• In the early days, we didn't really think about the mental side of the game. But today, many teams have access to sports psychologists, and this is a great thing. Sometimes when players make an error, we say "pull out of it," but they don't know how. Working on the mental side of the game can help shape the complete player. 
  • Many times the pursuit of winning can overshadow the great things that can be accomplished. Certainly, winning is the goal, but striving for it teaches the valuable lessons. When you talk to former players, the things they remember are the fun times, the friendships and the challenges of trying to win. Now that we have several generations of former female athletes who have gone on to be successful in business, they talk of the leadership skills learned from playing sports, as well as teamwork, strategy, integrity and character.

Of course, having the right coach is important. When I played high school tennis, they didn't really have a tennis coach, so they asked the basketball coach to coach us. He called us together and admitted that he didn't really know anything about tennis, but that he would support us and do everything he could to help us. I always appreciated that he was truthful about his lack of knowledge; it seems that for may coaches of today, it's all about their ego.

What led to your retirement from coaching?

I've always been a teacher, and since I was in the academic world, I was constantly encouraged to get my Ph.D. I received my doctorate from Oklahoma State in 1982, and after that, I was asked to start teaching higher level classes. With the demands of coaching becoming greater, and well as the teaching demands, I didn’t think I could do justice for either aspect. The last three or four years before my coaching retirement were really hard since I couldn’t give my all to the student-athletes who wanted to take extra ground balls or the students who needed extra help with their studies. I retired from coaching softball in 1997 and from teaching in 2006.

So what occupies your time now?


I’m a member of the Kickingbird Women’s Golf Association and every Monday I play golf. I recently got my first hole in one; I was playing in a tournament, and on my first swing of the day, I hit a hole in one on a par three.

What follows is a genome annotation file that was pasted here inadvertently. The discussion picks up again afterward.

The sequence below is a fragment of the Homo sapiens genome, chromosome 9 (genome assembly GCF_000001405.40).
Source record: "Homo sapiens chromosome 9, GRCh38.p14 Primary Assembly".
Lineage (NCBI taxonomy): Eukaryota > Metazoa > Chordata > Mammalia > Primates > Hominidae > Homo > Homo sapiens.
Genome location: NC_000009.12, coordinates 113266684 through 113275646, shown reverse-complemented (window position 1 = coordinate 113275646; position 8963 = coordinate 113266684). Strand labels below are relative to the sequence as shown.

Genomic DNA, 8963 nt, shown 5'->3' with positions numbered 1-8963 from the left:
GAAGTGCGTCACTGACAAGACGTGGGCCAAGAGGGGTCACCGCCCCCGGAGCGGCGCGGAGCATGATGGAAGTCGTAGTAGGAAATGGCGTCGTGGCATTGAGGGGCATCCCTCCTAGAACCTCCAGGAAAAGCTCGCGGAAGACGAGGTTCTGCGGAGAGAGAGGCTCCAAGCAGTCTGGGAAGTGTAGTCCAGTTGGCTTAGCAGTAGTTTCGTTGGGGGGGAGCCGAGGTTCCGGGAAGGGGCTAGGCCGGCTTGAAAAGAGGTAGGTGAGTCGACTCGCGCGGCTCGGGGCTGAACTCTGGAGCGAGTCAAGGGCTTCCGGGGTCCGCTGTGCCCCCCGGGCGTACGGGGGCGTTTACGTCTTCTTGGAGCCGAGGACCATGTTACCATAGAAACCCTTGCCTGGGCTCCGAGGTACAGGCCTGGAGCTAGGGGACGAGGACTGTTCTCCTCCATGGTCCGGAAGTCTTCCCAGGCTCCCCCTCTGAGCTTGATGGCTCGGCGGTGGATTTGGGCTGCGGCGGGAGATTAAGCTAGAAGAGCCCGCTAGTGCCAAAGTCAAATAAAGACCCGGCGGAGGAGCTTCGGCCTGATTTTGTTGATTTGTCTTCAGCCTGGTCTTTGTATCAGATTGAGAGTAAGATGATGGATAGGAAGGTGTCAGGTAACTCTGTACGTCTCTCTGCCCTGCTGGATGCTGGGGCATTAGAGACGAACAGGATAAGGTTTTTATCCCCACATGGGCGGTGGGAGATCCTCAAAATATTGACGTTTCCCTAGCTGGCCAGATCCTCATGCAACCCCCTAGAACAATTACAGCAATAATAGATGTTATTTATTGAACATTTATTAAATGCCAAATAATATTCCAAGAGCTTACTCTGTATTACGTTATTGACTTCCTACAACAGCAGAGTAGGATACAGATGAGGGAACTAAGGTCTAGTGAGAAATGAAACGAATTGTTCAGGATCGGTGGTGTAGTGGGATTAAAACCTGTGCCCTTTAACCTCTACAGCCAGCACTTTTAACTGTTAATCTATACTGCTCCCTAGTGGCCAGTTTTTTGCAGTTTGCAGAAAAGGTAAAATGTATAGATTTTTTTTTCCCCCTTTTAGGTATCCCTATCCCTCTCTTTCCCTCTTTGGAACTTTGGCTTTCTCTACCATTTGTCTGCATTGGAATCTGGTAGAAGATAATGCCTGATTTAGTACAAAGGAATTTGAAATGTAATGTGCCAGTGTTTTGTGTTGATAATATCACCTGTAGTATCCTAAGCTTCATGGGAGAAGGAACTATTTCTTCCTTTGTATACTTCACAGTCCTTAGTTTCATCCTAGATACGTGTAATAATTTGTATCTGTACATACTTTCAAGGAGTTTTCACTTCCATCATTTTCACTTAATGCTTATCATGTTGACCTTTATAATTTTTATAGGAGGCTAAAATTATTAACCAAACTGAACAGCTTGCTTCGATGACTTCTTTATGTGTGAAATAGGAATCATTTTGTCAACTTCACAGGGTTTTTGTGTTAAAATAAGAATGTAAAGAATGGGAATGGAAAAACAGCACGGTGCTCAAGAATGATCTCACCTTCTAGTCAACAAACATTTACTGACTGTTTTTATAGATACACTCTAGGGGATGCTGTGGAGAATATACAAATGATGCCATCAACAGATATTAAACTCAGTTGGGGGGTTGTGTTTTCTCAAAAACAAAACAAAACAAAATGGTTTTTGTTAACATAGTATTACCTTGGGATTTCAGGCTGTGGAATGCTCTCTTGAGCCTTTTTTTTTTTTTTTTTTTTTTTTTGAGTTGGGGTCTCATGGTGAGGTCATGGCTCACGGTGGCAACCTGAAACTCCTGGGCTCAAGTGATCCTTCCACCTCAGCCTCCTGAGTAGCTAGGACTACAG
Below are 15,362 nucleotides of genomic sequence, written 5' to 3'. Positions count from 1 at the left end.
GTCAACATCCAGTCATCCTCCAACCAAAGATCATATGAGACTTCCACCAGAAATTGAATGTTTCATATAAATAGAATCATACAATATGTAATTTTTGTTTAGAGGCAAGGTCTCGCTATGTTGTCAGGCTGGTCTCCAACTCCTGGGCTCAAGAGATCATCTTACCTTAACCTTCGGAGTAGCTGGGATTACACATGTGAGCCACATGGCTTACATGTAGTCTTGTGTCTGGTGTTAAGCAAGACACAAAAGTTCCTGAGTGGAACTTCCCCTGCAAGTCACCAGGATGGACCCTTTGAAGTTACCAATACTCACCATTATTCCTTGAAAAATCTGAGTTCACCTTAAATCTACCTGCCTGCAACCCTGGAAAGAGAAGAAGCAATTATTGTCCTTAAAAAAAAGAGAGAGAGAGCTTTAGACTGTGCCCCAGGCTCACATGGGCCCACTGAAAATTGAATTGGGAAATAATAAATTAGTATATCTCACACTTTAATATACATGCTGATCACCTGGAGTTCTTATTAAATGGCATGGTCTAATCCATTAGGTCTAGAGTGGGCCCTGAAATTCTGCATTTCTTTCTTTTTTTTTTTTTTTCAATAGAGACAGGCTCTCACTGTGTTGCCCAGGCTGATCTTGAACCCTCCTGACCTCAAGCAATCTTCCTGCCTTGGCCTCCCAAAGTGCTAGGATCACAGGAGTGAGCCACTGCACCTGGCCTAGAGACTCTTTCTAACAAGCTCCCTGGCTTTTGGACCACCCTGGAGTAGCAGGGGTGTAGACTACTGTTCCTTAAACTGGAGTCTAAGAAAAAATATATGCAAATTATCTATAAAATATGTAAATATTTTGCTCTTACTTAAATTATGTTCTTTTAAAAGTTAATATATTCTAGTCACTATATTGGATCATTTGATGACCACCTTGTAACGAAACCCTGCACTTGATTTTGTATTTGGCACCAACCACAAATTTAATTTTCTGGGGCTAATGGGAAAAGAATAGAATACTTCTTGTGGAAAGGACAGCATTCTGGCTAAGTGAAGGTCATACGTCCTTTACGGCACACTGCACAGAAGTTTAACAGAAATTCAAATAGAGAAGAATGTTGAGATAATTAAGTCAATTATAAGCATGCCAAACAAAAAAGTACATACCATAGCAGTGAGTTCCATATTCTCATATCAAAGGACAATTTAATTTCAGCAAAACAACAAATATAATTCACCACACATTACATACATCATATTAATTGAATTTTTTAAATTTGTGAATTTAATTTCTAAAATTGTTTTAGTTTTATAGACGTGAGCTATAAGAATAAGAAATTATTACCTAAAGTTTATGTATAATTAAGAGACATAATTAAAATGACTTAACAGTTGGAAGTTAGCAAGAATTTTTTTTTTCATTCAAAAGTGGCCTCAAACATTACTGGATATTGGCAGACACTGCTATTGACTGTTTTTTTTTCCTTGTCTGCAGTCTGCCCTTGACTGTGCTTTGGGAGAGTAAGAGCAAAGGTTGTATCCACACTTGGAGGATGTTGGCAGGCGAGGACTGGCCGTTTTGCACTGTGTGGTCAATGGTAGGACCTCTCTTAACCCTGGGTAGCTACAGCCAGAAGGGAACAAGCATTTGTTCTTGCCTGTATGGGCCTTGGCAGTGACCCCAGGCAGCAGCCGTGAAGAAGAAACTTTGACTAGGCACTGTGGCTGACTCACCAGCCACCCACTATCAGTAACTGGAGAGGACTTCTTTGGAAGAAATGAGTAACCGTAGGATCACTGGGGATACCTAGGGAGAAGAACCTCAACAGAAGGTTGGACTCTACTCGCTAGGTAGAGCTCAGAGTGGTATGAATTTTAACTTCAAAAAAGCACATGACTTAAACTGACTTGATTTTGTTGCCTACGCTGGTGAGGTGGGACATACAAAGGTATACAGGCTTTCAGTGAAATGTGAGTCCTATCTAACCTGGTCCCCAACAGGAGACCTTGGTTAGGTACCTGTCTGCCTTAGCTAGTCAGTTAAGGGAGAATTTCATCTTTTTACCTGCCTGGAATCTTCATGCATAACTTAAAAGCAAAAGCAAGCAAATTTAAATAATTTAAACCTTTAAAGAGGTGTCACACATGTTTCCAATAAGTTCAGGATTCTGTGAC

I’m a lifetime member of the UCO Wellness Center and walk five days a week. Just recently, I went to Europe for three weeks and visited seven countries. I’m still a sports fan and have season tickets for Oklahoma State football and Oklahoma women’s basketball, and seven of us have theatre tickets. My mother is 89, and I’m currently moving her into an independent living place.


I’m still active professionally, and am a long-time member of the Oklahoma Governor’s Council on Physical Fitness and Sports. Also, I’m currently on the University of Central Oklahoma Foundation Board of Trustees.


One of the most enjoyable things I’m doing is involvement in the development of a new athletic association at UCO — the C Club. The new athletics director wiped out the old athletic association, and we’ve written a new constitution for the group. Currently, we’re trying to contact all of the former UCO athletes — male and female — to join. We have 4,000 names in our database, with about 1,500 addresses so far. In addition, we’re inviting former coaches, managers and trainers to be a part.


We also have a former women’s athlete reunion, with about 100 former players attending the last one. It’s so much fun for me to reminisce with my former players, especially about how good we thought we had it.